By Maggie O’Farrell

For all the hundreds of thousands of words playwright William Shakespeare wrote, few now exist to document the facts of his own life.

Author Maggie O’Farrell has taken those few details and expanded them into a shimmering novel about the family he left behind to write plays in London.
The novel opens with Shakespeare’s son Hamnet home alone searching for his mother, grandmother, servants or any adult to help him.
He and his twin sister Judith had been playing with a ribbon and a kitten in the yard when Judith started feeling unwell and went upstairs to lay down. Every time he checks on her, she is worse.
Their mother Agnes is a mile away trying to coax swarming bees back into their hives. As an herbalist and healer, she would know how to help Judith. There’s no one in his grandfather’s glove-making workshop either. Nor in the cookhouse, the brewhouse or the washhouse.  He goes to the doctor’s house, but the doctor is away. His wife demands suspiciously if Judith has lumps, a sign of plague.

Hamnet is alone.

“Every life has its kernel, its hub, its epicentre, from which everything flows out, to which everything returns. This moment is the absent mother’s: the boy, the empty house, the deserted yard, the unheard cry. Him standing here, at the back of the house, calling for the people who had fed him, swaddled him, rocked him to sleep, held his hand as he took his first steps, taught him to use a spoon, to blow on broth before he ate it, to take care crossing the street, to let sleeping dogs lie, to swill out a cup before drinking, to stay away from deep water.

“It will lie at her very core for the rest of her life.”

O’Farrell alternately tells of Hamnet’s illness and death, and then of Agnes’s life and marriage to William Shakespeare. By turns, her story is sensual, poignant and enchanting.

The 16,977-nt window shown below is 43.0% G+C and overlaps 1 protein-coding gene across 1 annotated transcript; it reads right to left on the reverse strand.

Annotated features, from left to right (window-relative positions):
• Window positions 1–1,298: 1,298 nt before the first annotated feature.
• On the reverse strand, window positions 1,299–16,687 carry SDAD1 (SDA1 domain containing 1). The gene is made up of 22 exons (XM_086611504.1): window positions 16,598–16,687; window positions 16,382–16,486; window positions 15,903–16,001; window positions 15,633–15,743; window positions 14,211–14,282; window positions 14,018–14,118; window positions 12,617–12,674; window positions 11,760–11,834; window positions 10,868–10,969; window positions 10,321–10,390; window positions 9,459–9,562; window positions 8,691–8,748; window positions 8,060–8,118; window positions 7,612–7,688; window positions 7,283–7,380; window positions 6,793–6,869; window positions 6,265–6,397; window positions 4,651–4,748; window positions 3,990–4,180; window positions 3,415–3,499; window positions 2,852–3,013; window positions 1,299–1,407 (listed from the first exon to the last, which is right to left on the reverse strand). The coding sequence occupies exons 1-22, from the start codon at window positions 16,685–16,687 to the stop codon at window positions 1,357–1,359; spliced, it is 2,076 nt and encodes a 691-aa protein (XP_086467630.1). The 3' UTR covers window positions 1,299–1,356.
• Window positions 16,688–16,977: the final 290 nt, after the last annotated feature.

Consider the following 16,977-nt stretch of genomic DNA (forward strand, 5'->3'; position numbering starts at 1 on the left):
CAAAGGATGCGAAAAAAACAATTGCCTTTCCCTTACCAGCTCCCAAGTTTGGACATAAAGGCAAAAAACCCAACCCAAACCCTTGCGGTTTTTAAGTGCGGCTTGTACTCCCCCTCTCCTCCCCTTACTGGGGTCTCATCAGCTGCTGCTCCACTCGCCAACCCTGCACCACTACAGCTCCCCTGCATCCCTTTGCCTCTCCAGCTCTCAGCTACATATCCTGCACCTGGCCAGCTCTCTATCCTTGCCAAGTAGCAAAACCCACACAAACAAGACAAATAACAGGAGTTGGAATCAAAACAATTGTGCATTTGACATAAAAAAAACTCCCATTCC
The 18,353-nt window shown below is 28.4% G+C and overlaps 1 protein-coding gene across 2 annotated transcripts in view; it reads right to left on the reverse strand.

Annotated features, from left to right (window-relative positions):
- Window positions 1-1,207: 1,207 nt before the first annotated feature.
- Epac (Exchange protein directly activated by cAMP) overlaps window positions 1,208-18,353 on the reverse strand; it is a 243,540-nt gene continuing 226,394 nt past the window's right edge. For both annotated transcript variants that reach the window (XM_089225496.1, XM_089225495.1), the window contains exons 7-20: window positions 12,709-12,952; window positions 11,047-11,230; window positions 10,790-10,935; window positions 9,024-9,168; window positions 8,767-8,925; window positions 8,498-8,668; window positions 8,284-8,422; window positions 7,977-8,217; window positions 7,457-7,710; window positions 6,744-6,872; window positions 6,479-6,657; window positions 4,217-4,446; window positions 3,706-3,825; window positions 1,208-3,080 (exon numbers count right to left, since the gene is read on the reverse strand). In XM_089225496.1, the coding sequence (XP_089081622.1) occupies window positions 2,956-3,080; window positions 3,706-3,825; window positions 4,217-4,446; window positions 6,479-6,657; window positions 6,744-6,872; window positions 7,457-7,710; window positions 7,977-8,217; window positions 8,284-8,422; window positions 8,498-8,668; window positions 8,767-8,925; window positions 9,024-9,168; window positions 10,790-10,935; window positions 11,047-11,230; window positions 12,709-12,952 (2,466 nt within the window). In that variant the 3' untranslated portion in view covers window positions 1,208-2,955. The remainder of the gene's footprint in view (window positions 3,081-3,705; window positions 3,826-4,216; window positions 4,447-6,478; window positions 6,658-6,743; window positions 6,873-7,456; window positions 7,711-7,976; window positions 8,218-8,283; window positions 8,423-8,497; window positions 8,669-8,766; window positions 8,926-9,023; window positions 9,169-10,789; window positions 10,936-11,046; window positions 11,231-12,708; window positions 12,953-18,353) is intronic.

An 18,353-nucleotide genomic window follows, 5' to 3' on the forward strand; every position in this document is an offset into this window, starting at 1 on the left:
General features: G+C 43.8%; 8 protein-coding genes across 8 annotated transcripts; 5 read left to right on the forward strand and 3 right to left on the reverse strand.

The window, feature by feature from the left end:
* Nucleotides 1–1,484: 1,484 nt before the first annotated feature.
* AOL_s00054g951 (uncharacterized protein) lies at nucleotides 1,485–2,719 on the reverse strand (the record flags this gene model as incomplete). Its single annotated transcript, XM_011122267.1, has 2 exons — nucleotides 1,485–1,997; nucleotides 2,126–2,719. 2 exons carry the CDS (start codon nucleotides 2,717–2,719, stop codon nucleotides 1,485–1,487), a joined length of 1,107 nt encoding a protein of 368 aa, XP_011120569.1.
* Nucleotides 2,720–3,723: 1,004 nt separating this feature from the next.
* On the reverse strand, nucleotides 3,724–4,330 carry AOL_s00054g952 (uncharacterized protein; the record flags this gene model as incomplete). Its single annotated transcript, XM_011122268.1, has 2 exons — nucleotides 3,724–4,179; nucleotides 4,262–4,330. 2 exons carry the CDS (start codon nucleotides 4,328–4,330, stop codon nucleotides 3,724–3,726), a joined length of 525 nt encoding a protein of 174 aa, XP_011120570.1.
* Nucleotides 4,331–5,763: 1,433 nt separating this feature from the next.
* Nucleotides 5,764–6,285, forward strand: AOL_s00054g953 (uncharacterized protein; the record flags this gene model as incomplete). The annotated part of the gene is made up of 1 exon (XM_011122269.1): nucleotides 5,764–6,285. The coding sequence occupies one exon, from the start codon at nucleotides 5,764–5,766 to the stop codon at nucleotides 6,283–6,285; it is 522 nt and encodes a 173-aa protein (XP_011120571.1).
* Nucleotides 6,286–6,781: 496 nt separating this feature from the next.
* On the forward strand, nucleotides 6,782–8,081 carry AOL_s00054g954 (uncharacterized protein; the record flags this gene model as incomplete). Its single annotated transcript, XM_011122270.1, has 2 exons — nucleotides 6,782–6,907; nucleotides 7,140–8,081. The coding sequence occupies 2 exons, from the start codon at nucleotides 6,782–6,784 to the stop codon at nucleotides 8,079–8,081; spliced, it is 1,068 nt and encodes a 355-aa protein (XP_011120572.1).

This is a book that will capture your imagination and transport you to another world and another time.

About the Author: Maggie O’Farrell (1972 – )

Born in Northern Ireland and raised in Wales and Scotland, Maggie O’Farrell’s novels win award after award. Her first novel, AFTER YOU’D GONE won the Betty Trask Award. In 2010, her novel THE HAND THAT FIRST HELD MINE won the Costa Novel Award. She later was twice shortlisted for the Costa Novel Award for INSTRUCTIONS FOR A HEATWAVE (2014) and THIS MUST BE THE PLACE (2017).

HAMNET won the Women’s Prize for Fiction in 2020.

After reading English literature at New Hall, Cambridge (now Murray Edwards College), she worked as a journalist in Hong Kong and as the deputy literary editor of The Independent on Sunday. She has also taught creative writing at the University of Warwick in Coventry and Goldsmith’s College in London.

She is married to novelist William Sutcliffe, whom she met at Cambridge.  They live in Edinburgh with their three children.


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